Where to find a Norfolk Island Pine in Sydney
Probably one of the most recognisable trees because of its shape and slightly twirly branches, Norfolk Island Pines were quite fashionable trees. Vaucluse House is a house and park well worth a visit, with or without a Norfolk Island Pine = it used to have a beautiful one in its pleasure garden! These days, you’ll find Norfolk Island Pines all along the coastline, adorning parks and green spaces.
However, some of the most majestic Norfolk Island Pines are standing tall and proud in the Centennial Parklands, along Lang Road and Federation Way, as well as on Moore Park Golf Course. These grand old dames are over one hundred years old.
And, just in case you are looking for a wedding venue or a magical place for any special celebration, check out the pine grove in the Centennial Parklands!
Did you know?
Tricked you! Despite its name, the Norfolk Island Pine is not a true pine but belongs to the Araucariaceae family. We don’t know about you, but we’re not too worried about which family it belongs to. It looks like a pine, feels like a pine and is an overall eye-catching tree.
The American Bull Bay/Southern Magnolia – Magnolia Grandiflora
Photo by Jan Krnc:
Although people can find this grand dame of a tree all around the globe, we just had to include it in our top five. The Southern Magnolia – this elegant beauty – is one of our all-time favourite trees, and Sydney has a whole lot of them.
A compact evergreen with large, glossy leaves, it grows well in Sydney’s climate and looks stunning all year round. It’s not necessarily a shade tree like a Jacaranda, which usually has a wide, umbrella-like canopy. But its large and dense foliage can create privacy and a green outlook year-round.
But the real treat is its fragrant, creamy white flowers in full bloom throughout late summer and early autumn. These Magnolia flowers live up to their name; they truly are ‘grand’. Scented and up to 30 cm large, they add a lovely hint of perfume to the autumn air when many other summer blooms are finished for the season.
This magnolia is quite a global citizen. Native to the Southeastern United States, it was introduced to Britain in the early 18th century and, from there, likely found its way over to Australia. However, Pierre Magnol, a French botanist from Montpellier, lends his name to it.
Let’s get back to Sydney, though, where Magnolia grandiflora is not only an ornamental tree in many parks and green spaces but is also a bit of a backyard favourite.
Where to find a Magnolia Grandiflora in Sydney
Sydney is quite a green city and is working on developing even more natural spaces, outlooks and shelters. A tree master plan is in place to improve biodiversity, adapt to future climates, and use the right trees for the right environment. All up, the future is looking pretty green.
But some of the Magnolias in Sydney were planted well over 100 years ago. The most striking and oldest ones have been added to the City of Sydney Significant Tree Register. It’s worth checking out as it will be a great resource when working out your Magnolia tour through the city.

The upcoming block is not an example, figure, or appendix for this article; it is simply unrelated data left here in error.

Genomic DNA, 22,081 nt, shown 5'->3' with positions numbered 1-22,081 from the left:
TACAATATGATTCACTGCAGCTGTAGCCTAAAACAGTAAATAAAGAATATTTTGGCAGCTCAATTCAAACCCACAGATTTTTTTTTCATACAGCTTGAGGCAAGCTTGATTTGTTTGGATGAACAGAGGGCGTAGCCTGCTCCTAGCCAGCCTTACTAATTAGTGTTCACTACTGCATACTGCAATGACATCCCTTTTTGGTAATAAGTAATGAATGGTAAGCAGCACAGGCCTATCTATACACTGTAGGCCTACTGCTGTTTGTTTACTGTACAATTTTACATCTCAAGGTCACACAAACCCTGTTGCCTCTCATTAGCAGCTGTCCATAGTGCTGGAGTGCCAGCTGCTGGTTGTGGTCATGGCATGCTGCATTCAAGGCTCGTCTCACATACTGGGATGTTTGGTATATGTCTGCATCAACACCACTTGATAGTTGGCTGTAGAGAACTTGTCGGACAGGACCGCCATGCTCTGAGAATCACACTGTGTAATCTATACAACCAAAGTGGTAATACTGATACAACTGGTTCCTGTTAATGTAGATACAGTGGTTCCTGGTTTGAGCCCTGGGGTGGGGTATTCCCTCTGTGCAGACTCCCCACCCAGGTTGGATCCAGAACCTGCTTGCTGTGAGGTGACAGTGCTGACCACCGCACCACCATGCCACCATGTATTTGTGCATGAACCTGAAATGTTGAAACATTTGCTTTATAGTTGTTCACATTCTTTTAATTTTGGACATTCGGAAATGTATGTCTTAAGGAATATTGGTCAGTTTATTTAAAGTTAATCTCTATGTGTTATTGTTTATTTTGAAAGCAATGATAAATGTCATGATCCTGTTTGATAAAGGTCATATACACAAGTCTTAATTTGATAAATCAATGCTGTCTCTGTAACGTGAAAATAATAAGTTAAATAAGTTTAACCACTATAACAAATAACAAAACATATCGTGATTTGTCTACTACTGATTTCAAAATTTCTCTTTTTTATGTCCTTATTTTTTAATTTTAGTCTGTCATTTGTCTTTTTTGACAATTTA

As with many of the other trees that made it onto the register, you can find many magnificent Southern Magnolias planted near historic buildings and significant public services and along some of the older streets of Sydney. For example, Wynyard Park is the home of a Magnolia grandiflora alongside various majestic pine, fig and oak trees. Significant trees, planted around 1880, also surround the Royal Prince Alfred Hospital. If you are already on the way to check out the Moreton Bay Figs in Elizabeth Bay Road, you’ll also find what looks to be the oldest American Bull Bay Magnolia tree at No 97. It was planted in 1870.
Did you know?
The timber of a Magnolia grandiflora is quite hard and has been used to make furniture, veneer and pallets. But it’s not widely known that its petals can be pickled and served as a spicy condiment. This is apparently quite common in some parts of Britain. On the other hand, the Magnolia buds are pickled in some Asian cuisines and added to tea or used to flavour rice.
With our daily lives seemingly getting busier and our personal spaces, workplaces and apartments getting smaller, green spaces are more popular than ever. This is especially true for city dwellers.
Spending time in nature, exercising and filling your lungs with fresh air has become a daily habit for many Sydney-siders. And the city has recognised greenery’s vital role in our well-being and happiness. In Sydney, you don’t have to go far to find a leafy, green spot for some time out, a shady tree for your lunchtime break, or a park to walk your dog, have a game of frisbee with mates or get in a walk and catch up with your bestie.
Of course, trees are only part of this natural landscape; after all, Sydney’s beaches are world-famous and offer many opportunities to relax, let your soul dangle and replenish your energy levels.
But unlike an ocean, trees can form a landscape, add shape and accents to a park or garden, and reflect time and history. They can ring in a season. You can string fairy lights through a tree, hang a swing from its biggest bottom branch or build a hut in it. You can create memories.
Some of Sydney’s trees are well over 100 years old, their gnarly branches and wide trunks a testament to the times they’ve stood there – we are sure they’d be able to tell quite a few stories.
Which one is your favourite tree? Where’s your favourite spot? Does it come with a view of the city skyline or the ocean? Is it in one of the many parks in around Sydney? Do you have an old tree in your backyard that generations have used for family gatherings?
We’d love to hear your stories!